—Martin Niemöller (1945) [he served seven years in a concentration camp]
“You know, most men would get discouraged by now. Fortunately for you, I am not most men!”"The point of the Fourth Amendment, which often is not grasped by zealous officers, is not that it denies law enforcement the support of the usual inferences which reasonable men draw from evidence. Its protection consists in requiring that those inferences be drawn by a neutral and detached magistrate instead of being judged by the officer engaged in the often competitive enterprise of ferreting out crime."
---Pepé Le Pew
—Johnson v. United States, 333 U.S. 10, 13-14 (1948)
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Category Archives: Arrest or entry on arrest
Defendant officer’s takedown of a misdemeanant who was walking away from him wasn’t clearly established and he gets qualified immunity. Kelsay v. Ernst, 2019 U.S. App. LEXIS 24059 (8th Cir. Aug. 13, 2019) (en banc; 4 dissents)*:
S.D.Ga.: Suspicionless probation search condition doesn’t need to be part of the sentencing order to be valid
Defendant was properly subject to a suspicionless state probation condition. He had no right to have it announced in court as a part of the sentence. It occurs by operation of law. United States v. Linder, 2019 U.S. Dist. LEXIS … Continue reading
Defendant was arrested on his porch, but one could see the bedroom from there. Officers did not have a search warrant. He requested an officer to turn off the stove. A protective sweep of the bedroom was valid. “Deputy Thomas … Continue reading
W.D.Wash.: Photographing the naked body of unconscious Taser victim in the hospital stated a claim and overcame QI
Plaintiff was unconscious in the hospital when the defendants manipulated her naked body to photograph Taser marks. She stated a claim under a 1963 Ninth Circuit case that overcame qualified immunity. Young v. Pena, 2019 U.S. Dist. LEXIS 131641 (W.D. … Continue reading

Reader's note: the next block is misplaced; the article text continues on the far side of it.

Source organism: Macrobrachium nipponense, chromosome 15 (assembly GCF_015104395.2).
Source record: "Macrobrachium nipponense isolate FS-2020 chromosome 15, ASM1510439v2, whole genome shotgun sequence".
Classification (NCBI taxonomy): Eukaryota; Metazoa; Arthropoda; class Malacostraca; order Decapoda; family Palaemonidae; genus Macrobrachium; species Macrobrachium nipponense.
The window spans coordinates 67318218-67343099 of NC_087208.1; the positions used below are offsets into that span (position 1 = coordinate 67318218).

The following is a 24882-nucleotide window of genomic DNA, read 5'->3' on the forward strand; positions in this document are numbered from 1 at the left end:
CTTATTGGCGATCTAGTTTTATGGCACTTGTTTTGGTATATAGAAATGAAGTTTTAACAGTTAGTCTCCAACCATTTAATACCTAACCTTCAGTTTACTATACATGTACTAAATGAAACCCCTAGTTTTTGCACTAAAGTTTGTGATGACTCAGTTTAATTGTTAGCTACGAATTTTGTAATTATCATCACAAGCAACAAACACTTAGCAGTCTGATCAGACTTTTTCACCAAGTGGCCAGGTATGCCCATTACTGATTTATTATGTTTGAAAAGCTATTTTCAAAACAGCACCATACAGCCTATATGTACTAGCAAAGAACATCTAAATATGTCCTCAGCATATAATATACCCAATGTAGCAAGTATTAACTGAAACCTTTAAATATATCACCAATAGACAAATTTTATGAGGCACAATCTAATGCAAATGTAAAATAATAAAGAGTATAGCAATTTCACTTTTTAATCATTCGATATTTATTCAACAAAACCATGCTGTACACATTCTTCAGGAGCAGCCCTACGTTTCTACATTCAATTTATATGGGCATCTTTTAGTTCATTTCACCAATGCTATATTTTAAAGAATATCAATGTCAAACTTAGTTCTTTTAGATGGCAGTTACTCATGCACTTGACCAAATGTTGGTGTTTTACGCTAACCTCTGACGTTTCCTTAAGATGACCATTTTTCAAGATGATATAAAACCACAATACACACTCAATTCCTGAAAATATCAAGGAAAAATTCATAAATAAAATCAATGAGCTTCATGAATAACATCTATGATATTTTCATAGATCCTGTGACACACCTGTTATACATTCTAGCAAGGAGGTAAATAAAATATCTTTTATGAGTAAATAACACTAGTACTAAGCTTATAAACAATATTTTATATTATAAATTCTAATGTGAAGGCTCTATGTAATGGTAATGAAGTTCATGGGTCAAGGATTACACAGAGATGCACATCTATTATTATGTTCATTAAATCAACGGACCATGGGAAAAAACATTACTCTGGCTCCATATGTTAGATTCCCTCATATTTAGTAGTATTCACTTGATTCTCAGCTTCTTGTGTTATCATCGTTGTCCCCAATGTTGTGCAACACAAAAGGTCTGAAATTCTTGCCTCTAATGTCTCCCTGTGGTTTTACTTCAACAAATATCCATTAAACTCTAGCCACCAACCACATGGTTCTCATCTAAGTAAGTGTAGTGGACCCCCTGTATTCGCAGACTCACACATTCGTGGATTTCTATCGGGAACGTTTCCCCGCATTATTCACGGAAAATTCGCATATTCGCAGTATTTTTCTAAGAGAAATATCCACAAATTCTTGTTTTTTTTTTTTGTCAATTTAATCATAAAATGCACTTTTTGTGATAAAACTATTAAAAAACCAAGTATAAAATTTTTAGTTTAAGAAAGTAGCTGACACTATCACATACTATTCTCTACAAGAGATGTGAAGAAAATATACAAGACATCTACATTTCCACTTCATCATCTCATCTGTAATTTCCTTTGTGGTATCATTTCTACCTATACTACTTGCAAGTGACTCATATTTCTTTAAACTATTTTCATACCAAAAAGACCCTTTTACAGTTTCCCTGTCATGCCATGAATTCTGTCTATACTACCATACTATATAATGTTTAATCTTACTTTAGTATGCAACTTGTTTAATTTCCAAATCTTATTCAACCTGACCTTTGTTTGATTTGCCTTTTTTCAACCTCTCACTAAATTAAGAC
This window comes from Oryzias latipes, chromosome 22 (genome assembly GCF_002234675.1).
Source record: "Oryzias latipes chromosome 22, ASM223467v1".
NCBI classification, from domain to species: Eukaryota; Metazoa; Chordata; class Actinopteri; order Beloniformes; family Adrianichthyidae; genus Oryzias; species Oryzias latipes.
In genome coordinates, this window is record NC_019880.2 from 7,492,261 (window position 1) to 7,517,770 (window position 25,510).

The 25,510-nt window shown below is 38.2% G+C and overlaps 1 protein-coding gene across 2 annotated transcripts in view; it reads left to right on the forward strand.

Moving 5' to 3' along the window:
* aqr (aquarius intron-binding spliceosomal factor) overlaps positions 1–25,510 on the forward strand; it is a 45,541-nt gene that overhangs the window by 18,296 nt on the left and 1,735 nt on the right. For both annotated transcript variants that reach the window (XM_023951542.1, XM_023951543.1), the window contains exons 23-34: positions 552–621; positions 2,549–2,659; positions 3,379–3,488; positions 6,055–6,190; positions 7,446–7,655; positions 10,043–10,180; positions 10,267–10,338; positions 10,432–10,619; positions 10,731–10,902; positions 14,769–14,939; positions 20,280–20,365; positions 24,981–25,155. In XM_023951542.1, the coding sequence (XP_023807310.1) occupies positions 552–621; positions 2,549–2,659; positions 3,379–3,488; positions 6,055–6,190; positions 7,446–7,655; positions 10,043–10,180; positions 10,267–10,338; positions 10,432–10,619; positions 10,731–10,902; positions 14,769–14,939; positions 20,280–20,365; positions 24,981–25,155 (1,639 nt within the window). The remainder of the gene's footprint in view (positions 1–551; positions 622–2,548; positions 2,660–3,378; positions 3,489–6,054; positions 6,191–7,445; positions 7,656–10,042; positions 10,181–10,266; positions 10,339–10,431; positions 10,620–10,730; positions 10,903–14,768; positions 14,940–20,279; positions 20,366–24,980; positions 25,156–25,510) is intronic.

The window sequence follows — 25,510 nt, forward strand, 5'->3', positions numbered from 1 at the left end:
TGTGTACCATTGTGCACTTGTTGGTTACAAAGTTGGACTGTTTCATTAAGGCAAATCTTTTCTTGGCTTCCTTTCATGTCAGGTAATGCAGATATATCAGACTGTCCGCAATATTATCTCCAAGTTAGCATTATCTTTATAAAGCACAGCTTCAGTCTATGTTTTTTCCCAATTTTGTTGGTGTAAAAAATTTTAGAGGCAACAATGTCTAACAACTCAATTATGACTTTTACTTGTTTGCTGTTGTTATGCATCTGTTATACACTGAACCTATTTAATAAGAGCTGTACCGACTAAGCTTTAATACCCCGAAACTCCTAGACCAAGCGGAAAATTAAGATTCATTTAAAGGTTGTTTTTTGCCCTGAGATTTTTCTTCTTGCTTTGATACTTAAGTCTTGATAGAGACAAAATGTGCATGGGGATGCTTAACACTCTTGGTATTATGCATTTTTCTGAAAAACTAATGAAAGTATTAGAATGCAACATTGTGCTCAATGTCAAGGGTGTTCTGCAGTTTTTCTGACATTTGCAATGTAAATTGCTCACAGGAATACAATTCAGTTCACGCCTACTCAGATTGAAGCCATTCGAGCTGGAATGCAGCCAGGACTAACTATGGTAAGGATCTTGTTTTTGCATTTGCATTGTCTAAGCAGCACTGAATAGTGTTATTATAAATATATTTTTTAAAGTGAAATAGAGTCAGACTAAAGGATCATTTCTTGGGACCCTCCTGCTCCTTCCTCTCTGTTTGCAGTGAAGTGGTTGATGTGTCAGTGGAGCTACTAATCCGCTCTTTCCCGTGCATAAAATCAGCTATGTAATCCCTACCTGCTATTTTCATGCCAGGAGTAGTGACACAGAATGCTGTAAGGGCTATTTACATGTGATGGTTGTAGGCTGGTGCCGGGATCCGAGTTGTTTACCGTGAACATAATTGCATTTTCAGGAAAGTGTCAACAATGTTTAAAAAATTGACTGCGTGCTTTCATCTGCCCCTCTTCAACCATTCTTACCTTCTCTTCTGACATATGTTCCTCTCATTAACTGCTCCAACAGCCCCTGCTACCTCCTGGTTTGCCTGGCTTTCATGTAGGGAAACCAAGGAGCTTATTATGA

Defendant’s camper was on the curtilage right next to the house and connected by “living debris” [junk?], and “not noticeably separate from the garage, it was covered by the search warrant, whether or not it was a vehicle for Fourth … Continue reading
N.D.Iowa: Knocking on hotel room door and grabbing def to pull him out, even with an arrest warrant, violated his constitutionally protected area
Defendant answered the door of his hotel room, and he was pulled into the hallway and officers entered the room. Their justification: They understood he had a sawed off shotgun. But, they lacked any real factual justification that he actually … Continue reading
The state trooper’s focus on defendant’s purse had nothing to do with the traffic stop, and it extended the stop. Her talking fast and not looking as good as the DL photo is not reasonable suspicion. The trial court’s suppression … Continue reading
Defendant’s motion for a Franks hearing came post-trial. The court of appeals declines to deny it for lack of timeliness and denies it on the merits. The Franks burden is heavy, and the record is scant. So, he’s relegated to … Continue reading
IL: Chicago PD’s “investigative alert” arrest is without judicially approved PC and unconstitutional
“Cordell Bass was arrested solely on the authority of what the Chicago Police Department calls an ‘investigative alert.’ Department regulations allow officers to arrest people on the basis of an alert where there is probable cause to believe the suspect … Continue reading
MI: Reaching out one’s door to pass identification doesn’t justify a “hot pursuit.” Protection of home is highest 4A value
Reaching out one’s door to pass identification doesn’t justify a “hot pursuit.” “In this case we must decide whether defendant’s constitutional right to be free from unreasonable seizures was violated when a police officer entered her home to complete her … Continue reading
Officers came in with an arrest warrant, and the further protective sweep was justified because others were found inside. That protective sweep produced a sawed off shotgun. United States v. Ford, 2019 U.S. Dist. LEXIS 107424 (N.D. Ind. June 27, … Continue reading
D.Minn.: Four month old information about guns in a drug SW on three day old information wasn’t stale
The affidavit for search warrant mentioned methamphetamine as something to be seized, and there was probable cause for it. Four month old information about firearms on the premises in a drug search warrant on information 72 hours old wasn’t stale … Continue reading